7.2/10
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44 user 21 critic

The Damned Don't Cry (1950)

Approved | | Crime, Drama, Film-Noir | 13 May 1950 (USA)
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A New York socialite climbs the ladder of success man by man until a life among rich gangsters gives her what she thought she always wanted.

Director:

Vincent Sherman

Writers:

Harold Medford (screenplay), Jerome Weidman (screenplay) | 1 more credit »
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Cast

Complete credited cast:
Joan Crawford ... Ethel Whitehead aka Lorna Hansen Forbes
David Brian ... George Castleman aka Joe Caveny
Steve Cochran ... Nick Prenta
Kent Smith ... Martin Blackford
Hugh Sanders ... Grady
Selena Royle ... Patricia Longworth
Jacqueline deWit ... Sandra
Morris Ankrum ... Jim Whitehead
Edith Evanson Edith Evanson ... Mrs. Castleman
Richard Egan ... Roy
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Storyline

The murder of gangster Nick Prenta touches off an investigation of mysterious socialite Lorna Hansen Forbes, who seems to have no past, and has now disappeared. In flashback, we see the woman's anonymous roots; her poor working-class marriage, which ends in tragedy and her determination to find "better things." Soon finding that sex appeal is her only salable commodity, she climbs from man to man toward the center of a nationwide crime syndicate...a very perilous position. Written by Rod Crawford <puffinus@u.washington.edu>

Plot Summary | Add Synopsis

Taglines:

She's the Private Lady of a Public Enemy! See more »


Certificate:

Approved | See all certifications »
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Details

Country:

USA

Language:

English

Release Date:

13 May 1950 (USA) See more »

Also Known As:

The Victim See more »

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Box Office

Budget:

$1,233,000 (estimated)

Gross USA:

$1,540,000

Cumulative Worldwide Gross:

$2,211,000
See more on IMDbPro »

Company Credits

Production Co:

Warner Bros. See more »
Show more on IMDbPro »

Technical Specs

Runtime:

Sound Mix:

Mono (RCA Sound System)

Aspect Ratio:

1.37 : 1
See full technical specs »
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Did You Know?

Trivia

When Ethel Whitehead first sees Martin Blankford working in the office of her firm, there is a photo of a building behind his desk. That building is the original Phelan Building, which stood at the corner of Market Street and O'Farrell Streets in San Francisco. The photo was taken about 1890. It was destroyed in the 1906 earthquake and subsequent fire. A larger and more impressive Phelan Building was constructed on the same site. It is now an historic landmark. See more »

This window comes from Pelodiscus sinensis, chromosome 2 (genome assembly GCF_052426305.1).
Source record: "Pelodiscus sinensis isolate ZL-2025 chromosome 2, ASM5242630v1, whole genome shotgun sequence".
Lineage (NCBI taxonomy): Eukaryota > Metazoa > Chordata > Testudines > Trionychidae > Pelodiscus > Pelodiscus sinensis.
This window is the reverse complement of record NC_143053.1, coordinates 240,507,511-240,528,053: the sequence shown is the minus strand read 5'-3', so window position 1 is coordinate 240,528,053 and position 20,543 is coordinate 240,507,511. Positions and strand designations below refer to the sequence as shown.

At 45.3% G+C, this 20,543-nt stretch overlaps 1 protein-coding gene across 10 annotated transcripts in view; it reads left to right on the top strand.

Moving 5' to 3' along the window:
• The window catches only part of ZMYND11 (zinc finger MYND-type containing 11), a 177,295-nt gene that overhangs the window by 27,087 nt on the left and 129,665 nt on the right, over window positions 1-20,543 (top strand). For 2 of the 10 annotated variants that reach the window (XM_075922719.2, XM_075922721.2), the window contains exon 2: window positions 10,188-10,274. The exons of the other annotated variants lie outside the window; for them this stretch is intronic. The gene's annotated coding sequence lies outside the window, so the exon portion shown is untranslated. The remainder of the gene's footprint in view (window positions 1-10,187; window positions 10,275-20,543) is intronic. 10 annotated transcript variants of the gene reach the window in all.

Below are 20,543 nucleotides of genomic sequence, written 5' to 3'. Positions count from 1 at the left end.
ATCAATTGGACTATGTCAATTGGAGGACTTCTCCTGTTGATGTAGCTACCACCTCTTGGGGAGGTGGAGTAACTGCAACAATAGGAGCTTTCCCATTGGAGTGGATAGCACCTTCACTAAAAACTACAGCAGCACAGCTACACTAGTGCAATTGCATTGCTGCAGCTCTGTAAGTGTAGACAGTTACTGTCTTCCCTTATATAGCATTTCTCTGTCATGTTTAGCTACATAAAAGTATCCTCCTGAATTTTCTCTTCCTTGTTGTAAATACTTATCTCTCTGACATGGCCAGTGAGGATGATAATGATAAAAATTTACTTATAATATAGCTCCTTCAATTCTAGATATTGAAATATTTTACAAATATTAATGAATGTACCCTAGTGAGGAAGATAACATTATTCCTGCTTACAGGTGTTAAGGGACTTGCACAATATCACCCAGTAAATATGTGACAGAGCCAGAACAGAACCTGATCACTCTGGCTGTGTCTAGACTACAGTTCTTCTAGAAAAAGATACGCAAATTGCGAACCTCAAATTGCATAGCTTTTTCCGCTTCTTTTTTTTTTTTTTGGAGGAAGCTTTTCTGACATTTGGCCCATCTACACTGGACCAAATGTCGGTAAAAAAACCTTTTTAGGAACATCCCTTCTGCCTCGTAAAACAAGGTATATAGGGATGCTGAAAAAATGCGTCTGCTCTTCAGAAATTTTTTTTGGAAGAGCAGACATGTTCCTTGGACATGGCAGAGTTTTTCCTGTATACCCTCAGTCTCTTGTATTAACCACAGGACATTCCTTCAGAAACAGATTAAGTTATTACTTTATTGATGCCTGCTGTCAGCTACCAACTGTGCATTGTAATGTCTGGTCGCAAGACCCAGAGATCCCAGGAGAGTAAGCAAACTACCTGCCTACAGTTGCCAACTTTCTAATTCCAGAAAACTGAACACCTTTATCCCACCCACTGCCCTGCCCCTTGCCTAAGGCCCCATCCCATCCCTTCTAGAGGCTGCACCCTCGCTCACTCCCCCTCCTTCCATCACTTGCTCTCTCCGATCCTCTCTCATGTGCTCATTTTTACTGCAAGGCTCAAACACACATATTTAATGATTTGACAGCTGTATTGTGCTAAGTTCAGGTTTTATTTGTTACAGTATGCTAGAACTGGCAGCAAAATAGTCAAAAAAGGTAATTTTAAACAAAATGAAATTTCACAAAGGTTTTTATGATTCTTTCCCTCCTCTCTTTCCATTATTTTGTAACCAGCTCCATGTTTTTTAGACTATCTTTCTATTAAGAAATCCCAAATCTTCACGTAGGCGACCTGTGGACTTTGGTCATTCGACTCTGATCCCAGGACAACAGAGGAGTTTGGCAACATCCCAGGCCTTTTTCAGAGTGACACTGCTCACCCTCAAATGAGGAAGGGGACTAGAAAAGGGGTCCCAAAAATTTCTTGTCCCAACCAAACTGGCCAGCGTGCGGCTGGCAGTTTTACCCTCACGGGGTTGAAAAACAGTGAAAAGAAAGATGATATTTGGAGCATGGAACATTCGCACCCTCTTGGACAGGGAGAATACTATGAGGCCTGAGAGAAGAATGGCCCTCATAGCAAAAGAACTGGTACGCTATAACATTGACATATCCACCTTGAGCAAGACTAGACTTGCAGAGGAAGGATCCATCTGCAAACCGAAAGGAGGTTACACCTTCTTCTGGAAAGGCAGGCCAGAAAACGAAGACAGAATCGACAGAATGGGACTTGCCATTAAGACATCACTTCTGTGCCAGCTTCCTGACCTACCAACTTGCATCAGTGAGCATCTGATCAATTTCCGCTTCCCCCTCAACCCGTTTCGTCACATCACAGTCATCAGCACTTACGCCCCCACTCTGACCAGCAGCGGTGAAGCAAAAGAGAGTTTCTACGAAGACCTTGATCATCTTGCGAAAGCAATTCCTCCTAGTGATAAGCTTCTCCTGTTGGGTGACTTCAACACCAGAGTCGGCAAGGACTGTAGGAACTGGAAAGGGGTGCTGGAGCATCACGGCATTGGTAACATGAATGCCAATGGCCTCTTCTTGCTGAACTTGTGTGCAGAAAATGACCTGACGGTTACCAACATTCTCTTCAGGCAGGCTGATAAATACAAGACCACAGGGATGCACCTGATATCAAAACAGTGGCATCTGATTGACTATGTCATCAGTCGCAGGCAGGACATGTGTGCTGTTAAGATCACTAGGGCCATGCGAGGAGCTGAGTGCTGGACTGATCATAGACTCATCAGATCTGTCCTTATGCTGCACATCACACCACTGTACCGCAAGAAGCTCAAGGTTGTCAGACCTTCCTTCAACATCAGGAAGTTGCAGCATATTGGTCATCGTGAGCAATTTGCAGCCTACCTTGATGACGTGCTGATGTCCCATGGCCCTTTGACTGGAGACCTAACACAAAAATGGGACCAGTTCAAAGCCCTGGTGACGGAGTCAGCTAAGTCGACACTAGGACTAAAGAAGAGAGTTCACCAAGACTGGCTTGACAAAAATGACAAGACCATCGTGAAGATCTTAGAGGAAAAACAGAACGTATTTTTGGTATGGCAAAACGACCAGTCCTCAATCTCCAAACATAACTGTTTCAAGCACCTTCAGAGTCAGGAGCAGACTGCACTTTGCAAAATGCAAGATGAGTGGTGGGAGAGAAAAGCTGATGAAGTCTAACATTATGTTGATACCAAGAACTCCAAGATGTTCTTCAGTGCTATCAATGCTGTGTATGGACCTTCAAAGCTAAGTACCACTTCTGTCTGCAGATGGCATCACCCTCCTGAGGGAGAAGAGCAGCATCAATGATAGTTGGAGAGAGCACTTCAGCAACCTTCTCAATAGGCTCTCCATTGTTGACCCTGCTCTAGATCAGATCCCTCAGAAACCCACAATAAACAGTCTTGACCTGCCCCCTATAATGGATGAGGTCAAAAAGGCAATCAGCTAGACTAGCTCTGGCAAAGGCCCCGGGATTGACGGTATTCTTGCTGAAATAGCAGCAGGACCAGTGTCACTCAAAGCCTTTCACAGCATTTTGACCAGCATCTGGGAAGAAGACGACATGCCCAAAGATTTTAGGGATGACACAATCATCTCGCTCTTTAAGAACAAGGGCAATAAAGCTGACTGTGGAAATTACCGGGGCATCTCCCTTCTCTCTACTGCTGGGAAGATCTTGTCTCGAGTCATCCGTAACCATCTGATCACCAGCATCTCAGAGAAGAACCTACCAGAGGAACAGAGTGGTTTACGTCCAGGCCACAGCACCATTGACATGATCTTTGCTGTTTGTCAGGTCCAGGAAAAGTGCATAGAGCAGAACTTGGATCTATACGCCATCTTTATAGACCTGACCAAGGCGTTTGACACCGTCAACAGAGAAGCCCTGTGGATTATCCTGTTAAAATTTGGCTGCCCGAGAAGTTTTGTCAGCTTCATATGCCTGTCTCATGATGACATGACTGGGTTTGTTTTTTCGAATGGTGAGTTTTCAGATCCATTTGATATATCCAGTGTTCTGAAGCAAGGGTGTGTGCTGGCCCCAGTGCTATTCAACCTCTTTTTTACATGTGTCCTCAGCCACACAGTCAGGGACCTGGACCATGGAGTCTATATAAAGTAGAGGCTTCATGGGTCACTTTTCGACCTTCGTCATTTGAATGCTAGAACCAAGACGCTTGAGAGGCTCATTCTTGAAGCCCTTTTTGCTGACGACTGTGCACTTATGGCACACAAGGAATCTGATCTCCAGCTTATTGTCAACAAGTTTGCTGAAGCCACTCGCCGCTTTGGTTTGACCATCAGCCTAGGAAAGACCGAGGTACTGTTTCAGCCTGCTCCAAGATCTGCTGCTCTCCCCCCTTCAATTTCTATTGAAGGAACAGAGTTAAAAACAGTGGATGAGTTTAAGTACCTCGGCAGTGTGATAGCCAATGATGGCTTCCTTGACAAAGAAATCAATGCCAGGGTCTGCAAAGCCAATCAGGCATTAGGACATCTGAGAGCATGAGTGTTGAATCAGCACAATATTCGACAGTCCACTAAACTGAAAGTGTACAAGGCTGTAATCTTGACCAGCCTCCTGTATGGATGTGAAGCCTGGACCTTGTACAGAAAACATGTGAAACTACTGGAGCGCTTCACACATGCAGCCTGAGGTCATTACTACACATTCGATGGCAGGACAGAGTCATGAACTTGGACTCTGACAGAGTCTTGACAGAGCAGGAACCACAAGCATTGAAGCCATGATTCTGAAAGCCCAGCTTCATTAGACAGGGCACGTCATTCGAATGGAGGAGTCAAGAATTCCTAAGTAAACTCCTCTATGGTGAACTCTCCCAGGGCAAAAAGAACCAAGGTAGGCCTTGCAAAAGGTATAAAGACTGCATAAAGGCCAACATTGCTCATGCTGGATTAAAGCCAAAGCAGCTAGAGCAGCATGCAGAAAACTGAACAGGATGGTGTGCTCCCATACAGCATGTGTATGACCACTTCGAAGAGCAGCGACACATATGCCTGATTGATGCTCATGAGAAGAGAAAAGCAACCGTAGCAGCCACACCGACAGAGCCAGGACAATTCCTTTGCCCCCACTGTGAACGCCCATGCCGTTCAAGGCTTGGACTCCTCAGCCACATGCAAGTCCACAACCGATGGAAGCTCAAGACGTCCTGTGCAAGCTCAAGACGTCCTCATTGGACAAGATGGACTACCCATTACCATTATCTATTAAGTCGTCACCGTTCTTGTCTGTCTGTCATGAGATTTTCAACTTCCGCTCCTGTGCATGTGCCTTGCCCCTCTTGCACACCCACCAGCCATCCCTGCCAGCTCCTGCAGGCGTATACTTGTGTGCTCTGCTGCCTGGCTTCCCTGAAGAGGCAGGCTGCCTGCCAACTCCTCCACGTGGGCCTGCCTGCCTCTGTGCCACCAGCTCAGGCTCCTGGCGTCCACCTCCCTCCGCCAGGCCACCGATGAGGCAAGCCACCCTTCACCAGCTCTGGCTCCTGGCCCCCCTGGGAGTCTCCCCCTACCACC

Quotes

Ethel Whitehead: Don't talk to me about self-respect. That's something you tell yourself you got when you got nothing else. What kind of self-respect is there living on aspirin tablets and chicken salad sandwiches?
[beat]
Ethel Whitehead: Look Marty, the only thing that counts is that stuff you take to the bank, that filthy buck that everybody sneers at, but slugs to get.
[beat]
Ethel Whitehead: I know how you feel. You're a nice guy. But the world isn't for nice guys. You've got to kick and punch and belt your way up because nobody's going to ...
See more »


Soundtracks

Make Love with a Guitar
(uncredited)
Music by María Grever
Played by the band at Grady's
See more »

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User Reviews

 
Very Nice-Looking Noir-Melodrama
24 January 2006 | by ccthemovieman-1See all my reviews

For me, the best part about this film was the exceptional lighting which made this a great movie to see on DVD. The great black-and-white photography reminded of films like The Sweet Smell Of Success and To Kill A Mockingbird. The camera-work in this movie does not take a backseat to those great films, believe me.

Story-wise, it's a somewhat-familiar Joan Crawford movie with a bit more emphasis on the melodrama than the film noir, a la Mildred Pierce. That's a compliment because "Mildred" was a well-crafted story and so is this. It's an effective mixture of drama and noir. However, unlike "Mildred," this Crawford character ("Ethel" aka "Mrs. Forvbes") has a worldly edge to her with a chip on her big shoulders. It's tough to sympathize with her in this story, frankly.

Kent Smith plays her naive, wimpy dupe for much of the film but when David Brian enters the scene, the movie really picks up. Gangster Brian is nobody's patsy and he's fascinating, portraying the most intense character in the story.

This is another one of the fine classic movies that never got a VHS showing but finally got a break with a recent DVD release, which is all the better since the camera-work is deserving of the nice look this transfer gives it. Once more, another impressive movie from 1950, one of the better years Hollywood ever had.


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